Comer is on the House Oversight and Reform Committee, which recently questioned Commerce Secretary Wilbur Ross on why he approved including the citizenship question on the 2020 census. The Census determines the number of U.S. Representatives in each state, billions of dollars in federal appropriations to local levels, the shapes of federal and state districts, etc. The question is: “Is this person a citizen of the United States?” Critics claim the inclusion of this question was politically motivated and will discourage noncitizens from participating. Congressman Comer said he’s 100% in support of the question. Comer said this question was on Census from 1820 to 1960 (read about the history of this question: here and here). “We talk about border security. The Democrats say, ‘Oh, we don’t need border security. There aren’t that many illegals living in the United States.’ I don’t know how many illegals are living in the United States, but I want to know. So we’ve got a census that comes around every 10 years. Let’s ask the question." He suggested Democrats are trying to cover up a voting scheme in California and Texas. “So I’m going to work to see that question gets on the Census because I believe that every working, tax paying American has a right to know,” he said.
Governor Matt Bevin
Governor Matt Bevin joked that kids visiting Frankfort sometimes ask him, “‘Is it fun to be the governor?’” Which he responded, “No,” to laughter. “I wish I could tell you it’s a hoot. It is not.” He said being governor is analogous to being in the barn in the springtime. “Especially if it’s been a long winter. Stuff just piles up.” He said “this is a season of shoveling,” in the state and in Washington.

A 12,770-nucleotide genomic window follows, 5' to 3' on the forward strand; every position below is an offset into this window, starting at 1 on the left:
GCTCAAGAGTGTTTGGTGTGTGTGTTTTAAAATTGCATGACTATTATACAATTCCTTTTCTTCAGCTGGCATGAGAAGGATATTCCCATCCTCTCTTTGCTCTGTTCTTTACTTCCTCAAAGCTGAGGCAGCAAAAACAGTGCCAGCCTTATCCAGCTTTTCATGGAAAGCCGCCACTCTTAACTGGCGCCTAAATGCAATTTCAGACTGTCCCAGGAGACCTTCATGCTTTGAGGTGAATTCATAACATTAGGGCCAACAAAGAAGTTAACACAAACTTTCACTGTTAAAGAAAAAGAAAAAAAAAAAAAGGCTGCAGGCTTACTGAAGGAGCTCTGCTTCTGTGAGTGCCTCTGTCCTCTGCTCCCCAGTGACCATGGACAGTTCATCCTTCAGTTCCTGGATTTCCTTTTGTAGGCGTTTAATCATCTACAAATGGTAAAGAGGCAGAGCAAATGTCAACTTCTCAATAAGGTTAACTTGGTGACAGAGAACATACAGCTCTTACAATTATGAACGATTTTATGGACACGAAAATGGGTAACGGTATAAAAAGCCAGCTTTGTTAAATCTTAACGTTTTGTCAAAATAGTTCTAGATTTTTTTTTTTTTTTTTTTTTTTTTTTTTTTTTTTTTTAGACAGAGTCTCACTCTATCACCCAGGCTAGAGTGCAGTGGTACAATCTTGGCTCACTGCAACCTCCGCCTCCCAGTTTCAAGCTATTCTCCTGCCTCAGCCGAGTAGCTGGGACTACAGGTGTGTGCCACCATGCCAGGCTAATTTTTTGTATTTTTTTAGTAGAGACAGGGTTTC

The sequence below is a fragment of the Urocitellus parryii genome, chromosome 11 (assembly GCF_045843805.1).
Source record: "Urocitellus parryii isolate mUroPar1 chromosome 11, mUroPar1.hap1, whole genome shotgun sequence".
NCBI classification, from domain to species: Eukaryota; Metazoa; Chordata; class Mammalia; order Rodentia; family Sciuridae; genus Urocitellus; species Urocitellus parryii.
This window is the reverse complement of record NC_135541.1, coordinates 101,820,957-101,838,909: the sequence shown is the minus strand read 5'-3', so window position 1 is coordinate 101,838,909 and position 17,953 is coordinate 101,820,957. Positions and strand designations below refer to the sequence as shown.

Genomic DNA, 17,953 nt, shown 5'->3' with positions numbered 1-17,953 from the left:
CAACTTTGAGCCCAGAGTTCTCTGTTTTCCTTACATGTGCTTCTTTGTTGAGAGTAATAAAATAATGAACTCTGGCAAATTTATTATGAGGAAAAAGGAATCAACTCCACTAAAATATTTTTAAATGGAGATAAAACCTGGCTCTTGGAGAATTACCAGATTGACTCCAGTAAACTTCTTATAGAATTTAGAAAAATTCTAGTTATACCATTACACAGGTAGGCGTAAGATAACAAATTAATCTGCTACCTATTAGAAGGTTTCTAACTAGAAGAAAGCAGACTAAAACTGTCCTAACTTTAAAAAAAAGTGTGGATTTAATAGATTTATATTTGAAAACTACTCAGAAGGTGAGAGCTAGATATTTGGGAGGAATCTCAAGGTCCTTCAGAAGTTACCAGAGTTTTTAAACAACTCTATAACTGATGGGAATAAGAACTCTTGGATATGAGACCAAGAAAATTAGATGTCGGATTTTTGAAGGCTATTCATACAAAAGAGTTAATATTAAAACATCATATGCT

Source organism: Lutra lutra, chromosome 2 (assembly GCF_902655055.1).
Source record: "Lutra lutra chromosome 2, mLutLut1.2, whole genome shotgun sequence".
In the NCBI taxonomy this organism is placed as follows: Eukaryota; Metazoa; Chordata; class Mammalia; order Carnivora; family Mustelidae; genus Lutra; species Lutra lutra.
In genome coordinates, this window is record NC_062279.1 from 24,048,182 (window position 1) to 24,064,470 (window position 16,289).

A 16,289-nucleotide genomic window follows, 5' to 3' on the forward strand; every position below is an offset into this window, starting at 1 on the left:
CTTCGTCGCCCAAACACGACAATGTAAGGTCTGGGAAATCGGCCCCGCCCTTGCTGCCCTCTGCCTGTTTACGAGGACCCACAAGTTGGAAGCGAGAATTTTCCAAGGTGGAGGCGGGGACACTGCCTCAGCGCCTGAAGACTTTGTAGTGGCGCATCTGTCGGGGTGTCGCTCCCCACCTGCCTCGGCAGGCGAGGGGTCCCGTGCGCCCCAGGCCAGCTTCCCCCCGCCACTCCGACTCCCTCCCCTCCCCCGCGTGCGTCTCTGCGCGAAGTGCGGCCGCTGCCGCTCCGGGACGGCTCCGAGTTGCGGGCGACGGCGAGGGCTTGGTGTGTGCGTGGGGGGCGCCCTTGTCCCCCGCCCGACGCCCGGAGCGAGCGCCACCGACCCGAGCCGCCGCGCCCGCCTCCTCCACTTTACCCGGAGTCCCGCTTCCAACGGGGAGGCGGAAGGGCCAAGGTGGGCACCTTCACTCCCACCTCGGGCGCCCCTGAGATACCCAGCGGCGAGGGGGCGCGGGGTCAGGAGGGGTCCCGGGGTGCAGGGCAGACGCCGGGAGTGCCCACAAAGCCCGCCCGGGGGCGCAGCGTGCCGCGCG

“We’ve been shoveling for three years and change. We’ll shovel for the remainder for the remainder of this year. Hopefully you’ll give us the opportunity to shovel for four more years. And I really do believe at some point, some future governor is going to get to ride the pony. I’m hoping there’s a pony actually under this pile because I’m an optimist. I’m an optimist. I believe I’m hearing some whinnying coming from down in this pile somewhere.”
“I don’t know if you’ve heard, we’ve got a pension problem in Kentucky,” he said. “‘And I’ve had somebody say to me ‘well you’re just saying that for political reasons.’ Really? How’s that working for me? How’s that winner? I mean, that’s a political loser if you talk about it for political reasons. We’re not talking about it because it’s expedient. It’s not helping further people’s popularity. No one likes it.”
In a follow-up interview, when asked about his reelection message to teachers (many of whom have rallied in Frankfort over Bevin’s handling of pension reform and other education issues), Bevin said, "The vast majority of teachers and people who are state retirees - or are hoping to someday be state retirees are very supportive. I'm the only governor that's ever fully funded their pensions. Despite what people tell you. Nobody's ever led the charge on this. No previous legislature's ever done it. This one wouldn't have done it if I hadn't demanded it and put it into my budget." He added, "For every person who's scared and or confused, there are dozens and dozens that are grateful that somebody's actually fighting to fund their pension."